The entire All Star game concept is, I think, a thing of the past. Once upon a time, you brought the best players in the game together, praised them, and they played a real game that allowed people to see players they weren't otherwise seeing, players from the other league. But now, almost every game is available almost everywhere, the highlights are played incessantly on three or four different networks, and the level of praise is constant and ridiculous. So what we'll see tonight (and when I say "we," I don't necessarily mean myself) is a game that does not mean anything1, played by players that we can watch any night of the week, with a busy, dumbed-down, hyped-up, overblown and hyperbolic commentary track.

No, thanks. I suspect I can find something else to do while that's taking place...

1 - Yes, I know, it determines home field advantage for game seven of the World Series. "This time it counts!" Yawn...

Labels: ,

| Links to this post

Monday, July 14, 2008

Monday Pythagorean 7/14/2008

What was it that I, the voice of reason, said last week, as the Rays had built a 5-game lead over the Red Sox?

"...everyone who's ready to concede the division is over-reacting. Significantly...the Rays have built this lead on the strength of the kind of stretch (16-4 since the start of inter-league play) that is unlikely to continue, and they've done that while the Sox have struggled. That five game lead may be smaller, or even much smaller, when the All Star Break gets here next week."

So, a week later, Boston's gone 5-1, Tampa Bay's gone 0-7, and the lead is not only smaller, it's gone entirely. We reach the All Star break with Boston in first place.

  • If the previous week was a disaster for the Red Sox, what describes the week just past for the Rays? If you can put up a pythagorean winning percentage of .093 AND fail to reach it, well, that's pretty unpleasant. And scoring under 2 runs/game is just plain ugly.

  • The Red Sox offensive stats were obviously boosted by that 18 run outburst on Wednesday. In the other five games, they averaged under five runs/game.

  • The pitching was good, though, because you can't allow 3.17 runs/game over six games without it being consistently good. They gave up seven once and five twice, but they also allowed 0 in one game and 1 in two more.

  • If there was one starter on this team that I wanted to take a long trip to the DL, it was Julio Lugo. Yes, Varitek's been worse, but there isn't a good option if Varitek goes down. I want to see Lowrie playing everyday at shortstop. I wanted to see it before the season started, and I still want to see it.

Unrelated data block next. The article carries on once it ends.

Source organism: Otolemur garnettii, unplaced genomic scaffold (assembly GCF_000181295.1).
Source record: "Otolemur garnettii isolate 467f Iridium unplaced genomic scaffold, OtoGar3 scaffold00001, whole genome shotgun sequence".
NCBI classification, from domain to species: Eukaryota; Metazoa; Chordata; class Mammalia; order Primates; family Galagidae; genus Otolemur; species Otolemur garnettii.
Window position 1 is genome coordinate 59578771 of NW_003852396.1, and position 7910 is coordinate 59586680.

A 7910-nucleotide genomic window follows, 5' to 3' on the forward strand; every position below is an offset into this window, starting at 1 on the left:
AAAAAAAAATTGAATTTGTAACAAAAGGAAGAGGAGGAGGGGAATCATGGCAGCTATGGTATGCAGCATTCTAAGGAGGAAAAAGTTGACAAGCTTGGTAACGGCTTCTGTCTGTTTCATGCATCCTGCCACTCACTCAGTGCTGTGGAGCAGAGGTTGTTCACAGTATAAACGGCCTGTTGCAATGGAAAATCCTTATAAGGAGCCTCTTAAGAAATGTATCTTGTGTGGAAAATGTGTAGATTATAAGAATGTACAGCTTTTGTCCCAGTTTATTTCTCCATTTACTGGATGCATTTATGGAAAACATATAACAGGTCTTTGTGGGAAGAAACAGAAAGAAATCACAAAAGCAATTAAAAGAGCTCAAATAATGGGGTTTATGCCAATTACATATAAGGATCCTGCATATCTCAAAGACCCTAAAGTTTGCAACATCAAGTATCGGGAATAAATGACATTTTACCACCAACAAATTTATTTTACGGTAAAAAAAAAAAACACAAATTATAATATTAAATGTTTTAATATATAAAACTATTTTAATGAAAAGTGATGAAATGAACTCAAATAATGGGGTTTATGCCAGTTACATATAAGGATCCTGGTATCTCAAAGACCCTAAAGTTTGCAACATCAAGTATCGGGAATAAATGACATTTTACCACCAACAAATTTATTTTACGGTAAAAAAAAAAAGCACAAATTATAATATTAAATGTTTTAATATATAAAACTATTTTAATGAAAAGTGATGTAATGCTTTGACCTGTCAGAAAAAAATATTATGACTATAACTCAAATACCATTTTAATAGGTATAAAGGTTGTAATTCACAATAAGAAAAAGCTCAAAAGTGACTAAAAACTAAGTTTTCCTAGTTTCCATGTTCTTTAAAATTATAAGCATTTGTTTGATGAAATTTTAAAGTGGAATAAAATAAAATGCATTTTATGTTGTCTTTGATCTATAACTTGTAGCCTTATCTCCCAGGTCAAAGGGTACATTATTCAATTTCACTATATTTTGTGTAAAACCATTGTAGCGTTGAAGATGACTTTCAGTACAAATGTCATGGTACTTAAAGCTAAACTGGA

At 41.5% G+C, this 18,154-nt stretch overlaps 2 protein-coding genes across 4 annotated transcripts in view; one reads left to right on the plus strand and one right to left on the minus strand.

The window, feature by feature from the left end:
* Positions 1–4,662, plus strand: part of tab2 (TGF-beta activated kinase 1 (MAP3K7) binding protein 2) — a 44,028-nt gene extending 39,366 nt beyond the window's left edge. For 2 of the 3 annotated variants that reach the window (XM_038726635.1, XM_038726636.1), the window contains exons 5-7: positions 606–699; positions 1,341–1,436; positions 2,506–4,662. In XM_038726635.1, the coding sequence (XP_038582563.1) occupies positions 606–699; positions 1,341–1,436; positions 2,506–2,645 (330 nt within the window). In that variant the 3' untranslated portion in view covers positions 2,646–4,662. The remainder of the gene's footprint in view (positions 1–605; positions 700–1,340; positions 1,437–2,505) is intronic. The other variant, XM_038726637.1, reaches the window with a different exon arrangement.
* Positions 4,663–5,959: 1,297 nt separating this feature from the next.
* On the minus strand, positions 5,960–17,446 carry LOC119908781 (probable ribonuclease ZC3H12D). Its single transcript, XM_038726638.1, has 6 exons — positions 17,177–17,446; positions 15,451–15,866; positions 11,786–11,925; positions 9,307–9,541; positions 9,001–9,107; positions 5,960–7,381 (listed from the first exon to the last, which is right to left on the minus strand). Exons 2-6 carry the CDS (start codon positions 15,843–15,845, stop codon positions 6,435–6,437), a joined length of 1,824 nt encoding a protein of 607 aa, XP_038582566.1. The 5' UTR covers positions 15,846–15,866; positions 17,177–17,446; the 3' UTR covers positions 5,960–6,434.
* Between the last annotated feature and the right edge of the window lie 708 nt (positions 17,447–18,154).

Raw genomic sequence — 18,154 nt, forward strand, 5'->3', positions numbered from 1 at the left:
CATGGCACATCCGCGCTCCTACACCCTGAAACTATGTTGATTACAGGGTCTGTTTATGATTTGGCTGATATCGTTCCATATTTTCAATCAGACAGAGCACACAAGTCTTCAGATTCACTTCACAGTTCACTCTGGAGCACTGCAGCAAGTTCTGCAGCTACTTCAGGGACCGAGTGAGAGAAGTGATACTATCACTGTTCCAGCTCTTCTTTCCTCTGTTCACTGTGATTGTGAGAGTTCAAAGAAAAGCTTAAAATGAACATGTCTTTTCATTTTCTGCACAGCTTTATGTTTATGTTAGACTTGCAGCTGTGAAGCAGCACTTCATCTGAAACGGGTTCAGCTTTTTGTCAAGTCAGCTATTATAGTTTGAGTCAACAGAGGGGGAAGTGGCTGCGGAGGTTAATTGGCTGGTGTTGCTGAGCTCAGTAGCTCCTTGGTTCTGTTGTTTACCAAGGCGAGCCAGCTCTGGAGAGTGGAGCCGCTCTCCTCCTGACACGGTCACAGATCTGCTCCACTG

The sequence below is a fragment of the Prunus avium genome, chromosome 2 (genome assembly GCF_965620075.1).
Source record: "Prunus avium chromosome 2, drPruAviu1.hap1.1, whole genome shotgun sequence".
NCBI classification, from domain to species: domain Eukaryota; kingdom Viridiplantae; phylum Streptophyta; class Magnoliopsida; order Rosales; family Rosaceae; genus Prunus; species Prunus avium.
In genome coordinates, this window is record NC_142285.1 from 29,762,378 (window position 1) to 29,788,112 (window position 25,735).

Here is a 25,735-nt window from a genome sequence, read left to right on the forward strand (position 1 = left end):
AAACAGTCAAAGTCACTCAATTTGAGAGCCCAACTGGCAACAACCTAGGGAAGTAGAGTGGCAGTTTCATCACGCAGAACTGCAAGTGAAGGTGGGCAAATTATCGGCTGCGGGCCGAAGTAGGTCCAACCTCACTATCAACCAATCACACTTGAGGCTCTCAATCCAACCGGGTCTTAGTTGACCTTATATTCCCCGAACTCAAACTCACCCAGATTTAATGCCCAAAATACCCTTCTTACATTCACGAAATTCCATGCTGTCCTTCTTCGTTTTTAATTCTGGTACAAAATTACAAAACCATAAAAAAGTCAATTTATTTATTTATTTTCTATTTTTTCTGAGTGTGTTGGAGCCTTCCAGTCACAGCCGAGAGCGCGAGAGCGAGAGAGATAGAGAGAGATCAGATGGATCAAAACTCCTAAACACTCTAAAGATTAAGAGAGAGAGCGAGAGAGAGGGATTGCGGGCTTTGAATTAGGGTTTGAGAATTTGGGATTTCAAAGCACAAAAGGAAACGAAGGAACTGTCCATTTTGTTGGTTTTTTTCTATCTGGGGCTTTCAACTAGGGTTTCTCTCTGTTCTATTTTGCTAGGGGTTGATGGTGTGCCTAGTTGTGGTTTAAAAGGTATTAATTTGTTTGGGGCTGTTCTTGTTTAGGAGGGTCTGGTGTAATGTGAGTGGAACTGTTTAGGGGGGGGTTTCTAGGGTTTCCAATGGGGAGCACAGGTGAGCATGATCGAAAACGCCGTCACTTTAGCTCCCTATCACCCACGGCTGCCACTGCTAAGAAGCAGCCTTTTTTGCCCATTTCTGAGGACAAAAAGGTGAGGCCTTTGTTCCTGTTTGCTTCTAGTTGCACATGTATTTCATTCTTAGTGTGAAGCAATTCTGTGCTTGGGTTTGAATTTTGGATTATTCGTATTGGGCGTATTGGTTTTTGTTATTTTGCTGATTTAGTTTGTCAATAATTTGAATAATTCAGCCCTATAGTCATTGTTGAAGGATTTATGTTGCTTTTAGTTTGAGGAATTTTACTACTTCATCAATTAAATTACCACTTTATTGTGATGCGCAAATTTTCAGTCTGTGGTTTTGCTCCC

• Daisuke Matsuzaka is currently having a season which is essentially unprecedented in my experience. He made two more starts this week, threw 233 pitches while walking 10 in 13 1/3 innings, and allowed 0 runs. The games he pitches are excruciating to watch, as he throws a lot of pitches, a lot of balls and walks a lot of batters. But he's been almost unbelievably effective. If a pitcher can't control the strike zone, you'd expect that some of the balls that he misses with will be in the strike zone, and in good hitting spots, but that just doesn't seem to happen. He's now made 16 starts, he's 10-1, and his ERA is 2.65. And remarkably, he's pitched better than that. Following three weeks on the DL, his first start back was shaky, and he gave up 7 runs in 1 inning, taking his only loss of the year. In his other 15 starts, his ERA is 1.96, and he's only given up more than three runs once, and that was only four. His WHIP in those 15 games is 1.33, though. That's way too many base runners to actually support that ERA.

  • The "first half" finishes with the Red Sox having played nearly 60% of their schedule. They have played 50 on the road and 47 at home, so they have 34 home games and 30 road games remaining. Tampa has 31 home and 37 on the road. The Yankees have 32 home and 35 on the road.

  • I do not know if the Red Sox have now moved into first place to stay. Given that they start the post-All Star game schedule on the west coast at Anaheim while Tampa hosts Toronto, it's probably not a great bet. But I am very confident that they will, at some point, move into first place to stay. They started the season on one of the epic road trips in baseball history, playing in three separate countries and flying over 6000 miles before playing the home opener. Their ace missed two weeks, their number two starter missed three, another of their starters went on the DL, their starting third baseman missed two weeks and their DH, a perennial MVP candidate, has been out for over a month. Despite all of that, they've got the best run differential in the AL, and would have the best record were it not for LAnaheim's stunning overperformance of their pythagorean. Before the season started, many people, myself included, thought Boston was the best team in the AL. I've seen nothing that changes my opinion; indeed, it has been reinforced.